The Hallsville High School and Junior High School campuses have been recognized for their academic excellence by making the Educational Results Partnerships "Honor Roll." This achievement places them in the top 12% of eligible schools in Texas. The recognition is based on data from the STAAR from 2019 through 2023. The campuses were selected based on their performance above the trendline on select metrics for at least 80% of the time in the last four years of STAAR testing. The Honor Roll aims to highlight districts that prioritize fundamental skills and prepare students for success after graduation. The initiative is presented by the Campaign for Business and Education Excellence in collaboration with the Texas Business Leadership Council.
Lometa ISD's Board of Trustees discuss student success initiatives
Lometa ISD's Board of Trustees met for a regular meeting to discuss student success initiatives and staff updates. They signed a service agreement with Texas Tech University Health Science Center Permian Basin Campus to provide medical care for students at their parent's request. Superintendent Rob Moore explained the new program and grant.
Back-to-school tips for 2024-25
For families preparing for the 2024-25 school year, school districts in the Corpus Christi area have started sharing school supply lists and information about free back-to-school events. Corpus Christi ISD students will start school on August 12, and Tuloso-Midway ISD students will start on July 17. Various health fairs and events are being held in these districts, offering free health resources, immunizations, and back-to-school physicals. These events are open to students from any school district. Nueces County Commissioner Robert Hernandez and Brent Chesney are hosting back-to-school health fairs, and Driscoll Children's Hospital and LEAD First are organizing a Happy Health fair.
Hays CISD trustee helps thousands of children with clothes closet
Hays CISD trustee Esperanza Orosco started the Clothes Closet in her classroom over a decade ago, and now the organization helps over 1,000 children each year. The program provides clothing, food, and school supplies to students in need. Orosco began the program after seeing her students come to school without proper clothing. The Clothes Closet has grown significantly and now operates out of a former district Wellness Center. Students can sign up online and receive items twice a semester, including five shirts, five bottoms, shoes, and new underwear and socks. The program also supports infant and toddler clothing and has a prom shop for high school students. Donations come from the community and beyond, and the program is currently in need of shorts for younger children.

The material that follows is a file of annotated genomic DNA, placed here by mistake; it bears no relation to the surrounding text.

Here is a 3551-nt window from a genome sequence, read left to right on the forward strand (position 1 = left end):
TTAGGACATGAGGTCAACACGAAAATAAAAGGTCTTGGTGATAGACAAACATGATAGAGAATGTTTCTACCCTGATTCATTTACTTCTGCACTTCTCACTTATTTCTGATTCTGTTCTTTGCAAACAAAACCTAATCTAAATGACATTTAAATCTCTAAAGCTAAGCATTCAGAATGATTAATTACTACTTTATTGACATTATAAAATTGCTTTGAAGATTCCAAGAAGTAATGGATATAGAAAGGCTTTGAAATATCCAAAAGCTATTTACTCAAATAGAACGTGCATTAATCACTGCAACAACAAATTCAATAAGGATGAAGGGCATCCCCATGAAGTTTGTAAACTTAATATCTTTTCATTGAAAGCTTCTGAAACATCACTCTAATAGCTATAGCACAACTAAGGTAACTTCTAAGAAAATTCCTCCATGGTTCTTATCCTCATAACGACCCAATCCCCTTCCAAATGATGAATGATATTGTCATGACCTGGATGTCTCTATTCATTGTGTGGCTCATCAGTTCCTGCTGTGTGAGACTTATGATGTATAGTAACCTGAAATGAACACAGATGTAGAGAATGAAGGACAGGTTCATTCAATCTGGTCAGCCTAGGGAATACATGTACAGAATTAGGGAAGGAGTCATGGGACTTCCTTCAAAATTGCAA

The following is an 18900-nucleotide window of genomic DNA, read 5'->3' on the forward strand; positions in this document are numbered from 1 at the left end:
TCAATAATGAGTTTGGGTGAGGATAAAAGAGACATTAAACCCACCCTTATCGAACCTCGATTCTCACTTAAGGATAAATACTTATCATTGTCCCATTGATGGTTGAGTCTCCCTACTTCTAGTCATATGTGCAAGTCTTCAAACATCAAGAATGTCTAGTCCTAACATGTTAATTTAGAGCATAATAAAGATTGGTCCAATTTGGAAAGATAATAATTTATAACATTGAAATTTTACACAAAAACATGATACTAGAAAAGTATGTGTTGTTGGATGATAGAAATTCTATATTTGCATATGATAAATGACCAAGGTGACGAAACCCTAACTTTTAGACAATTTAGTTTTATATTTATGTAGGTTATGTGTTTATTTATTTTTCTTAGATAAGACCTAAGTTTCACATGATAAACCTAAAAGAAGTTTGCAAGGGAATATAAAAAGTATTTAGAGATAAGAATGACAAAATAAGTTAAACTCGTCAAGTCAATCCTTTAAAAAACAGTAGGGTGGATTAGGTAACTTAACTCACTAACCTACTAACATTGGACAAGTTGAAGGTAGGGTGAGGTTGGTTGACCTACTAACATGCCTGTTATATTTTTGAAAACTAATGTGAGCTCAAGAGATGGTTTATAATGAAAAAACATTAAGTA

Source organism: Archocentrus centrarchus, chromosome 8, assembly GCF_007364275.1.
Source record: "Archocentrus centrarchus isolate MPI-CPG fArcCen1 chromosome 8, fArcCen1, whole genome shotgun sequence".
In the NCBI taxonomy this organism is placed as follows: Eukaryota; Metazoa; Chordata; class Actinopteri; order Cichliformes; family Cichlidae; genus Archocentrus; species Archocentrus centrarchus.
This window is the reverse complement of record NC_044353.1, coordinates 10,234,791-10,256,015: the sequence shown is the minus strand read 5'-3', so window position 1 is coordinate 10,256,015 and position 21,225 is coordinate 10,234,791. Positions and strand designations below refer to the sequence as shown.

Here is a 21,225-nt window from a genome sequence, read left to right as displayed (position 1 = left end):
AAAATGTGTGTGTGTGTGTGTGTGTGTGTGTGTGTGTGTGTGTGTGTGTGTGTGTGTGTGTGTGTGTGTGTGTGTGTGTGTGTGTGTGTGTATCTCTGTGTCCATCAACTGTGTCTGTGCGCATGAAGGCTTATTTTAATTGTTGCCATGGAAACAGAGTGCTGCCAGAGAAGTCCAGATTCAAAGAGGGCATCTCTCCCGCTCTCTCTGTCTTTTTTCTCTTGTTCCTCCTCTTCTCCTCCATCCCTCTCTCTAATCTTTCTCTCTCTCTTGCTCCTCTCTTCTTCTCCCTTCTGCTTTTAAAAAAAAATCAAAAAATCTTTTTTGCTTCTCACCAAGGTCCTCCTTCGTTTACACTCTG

Operation Liberty Hill's summer snack program provides food for students in need
Operation Liberty Hill's Summer Snack Program, hosted by Liberty Hill ISD, is providing food for students in need. The program, which began at the end of the school year and will continue until August 13th, offers snack bags to students who qualify for the free or reduced price lunch program. Parents can visit the food bank at Operation Liberty Hill to receive one snack bag per child, containing eight to 10 items including protein, juice, snacks, and a dinner item. The program relies on volunteers to pack the snack bags and donations of non-perishable food items. Operation Liberty Hill is in need of protein items, juices, fruit bars, beef jerky, and other non-perishable food items.
Financial aid packages: Private schools offer more generous grants
Nearly 90% of full-time, first-time undergraduates at four-year colleges received financial aid in 2020-21. Private college students not only more frequently receive aid compared to their public counterparts, but also tend to receive more generous packages. On average, private schools offer $25,400 compared to the $6,600 at public institutions. According to the Princeton Review, all top ten colleges for student satisfaction with financial aid packages are private institutions. This information reflects trends that private educational institutions might offer better financial support due to their higher tuition costs and a wealthier support base.